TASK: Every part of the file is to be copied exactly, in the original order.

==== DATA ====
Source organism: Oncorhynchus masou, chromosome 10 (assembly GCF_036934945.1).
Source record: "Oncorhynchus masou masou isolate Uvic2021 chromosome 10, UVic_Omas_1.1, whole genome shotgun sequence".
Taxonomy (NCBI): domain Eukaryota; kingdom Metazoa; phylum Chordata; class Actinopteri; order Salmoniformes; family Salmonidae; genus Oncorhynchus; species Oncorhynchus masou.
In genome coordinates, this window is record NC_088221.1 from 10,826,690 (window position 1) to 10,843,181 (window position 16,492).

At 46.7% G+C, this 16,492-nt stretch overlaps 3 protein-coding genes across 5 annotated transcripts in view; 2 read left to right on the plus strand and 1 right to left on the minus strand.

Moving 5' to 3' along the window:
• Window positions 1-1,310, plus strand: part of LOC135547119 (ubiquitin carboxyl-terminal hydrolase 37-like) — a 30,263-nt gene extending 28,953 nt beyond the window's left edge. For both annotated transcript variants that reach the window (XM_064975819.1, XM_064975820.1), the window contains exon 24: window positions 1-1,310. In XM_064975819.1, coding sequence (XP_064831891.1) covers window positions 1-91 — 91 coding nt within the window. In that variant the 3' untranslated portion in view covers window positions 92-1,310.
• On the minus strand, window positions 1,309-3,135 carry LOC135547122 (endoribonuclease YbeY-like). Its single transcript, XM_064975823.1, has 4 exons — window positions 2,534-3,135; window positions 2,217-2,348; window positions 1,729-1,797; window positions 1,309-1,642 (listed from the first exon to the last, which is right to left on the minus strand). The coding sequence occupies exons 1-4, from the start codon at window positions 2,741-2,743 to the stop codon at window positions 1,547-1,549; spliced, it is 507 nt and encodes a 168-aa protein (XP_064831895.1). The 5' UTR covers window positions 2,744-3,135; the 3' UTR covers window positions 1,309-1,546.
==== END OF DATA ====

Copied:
Source organism: Oncorhynchus masou, chromosome 10 (assembly GCF_036934945.1).
Source record: "Oncorhynchus masou masou isolate Uvic2021 chromosome 10, UVic_Omas_1.1, whole genome shotgun sequence".
Taxonomy (NCBI): domain Eukaryota; kingdom Metazoa; phylum Chordata; class Actinopteri; order Salmoniformes; family Salmonidae; genus Oncorhynchus; species Oncorhynchus masou.
In genome coordinates, this window is record NC_088221.1 from 10,826,690 (window position 1) to 10,843,181 (window position 16,492).

At 46.7% G+C, this 16,492-nt stretch overlaps 3 protein-coding genes across 5 annotated transcripts in view; 2 read left to right on the plus strand and 1 right to left on the minus strand.

Moving 5' to 3' along the window:
• Window positions 1-1,310, plus strand: part of LOC135547119 (ubiquitin carboxyl-terminal hydrolase 37-like) — a 30,263-nt gene extending 28,953 nt beyond the window's left edge. For both annotated transcript variants that reach the window (XM_064975819.1, XM_064975820.1), the window contains exon 24: window positions 1-1,310. In XM_064975819.1, coding sequence (XP_064831891.1) covers window positions 1-91 — 91 coding nt within the window. In that variant the 3' untranslated portion in view covers window positions 92-1,310.
• On the minus strand, window positions 1,309-3,135 carry LOC135547122 (endoribonuclease YbeY-like). Its single transcript, XM_064975823.1, has 4 exons — window positions 2,534-3,135; window positions 2,217-2,348; window positions 1,729-1,797; window positions 1,309-1,642 (listed from the first exon to the last, which is right to left on the minus strand). The coding sequence occupies exons 1-4, from the start codon at window positions 2,741-2,743 to the stop codon at window positions 1,547-1,549; spliced, it is 507 nt and encodes a 168-aa protein (XP_064831895.1). The 5' UTR covers window positions 2,744-3,135; the 3' UTR covers window positions 1,309-1,546.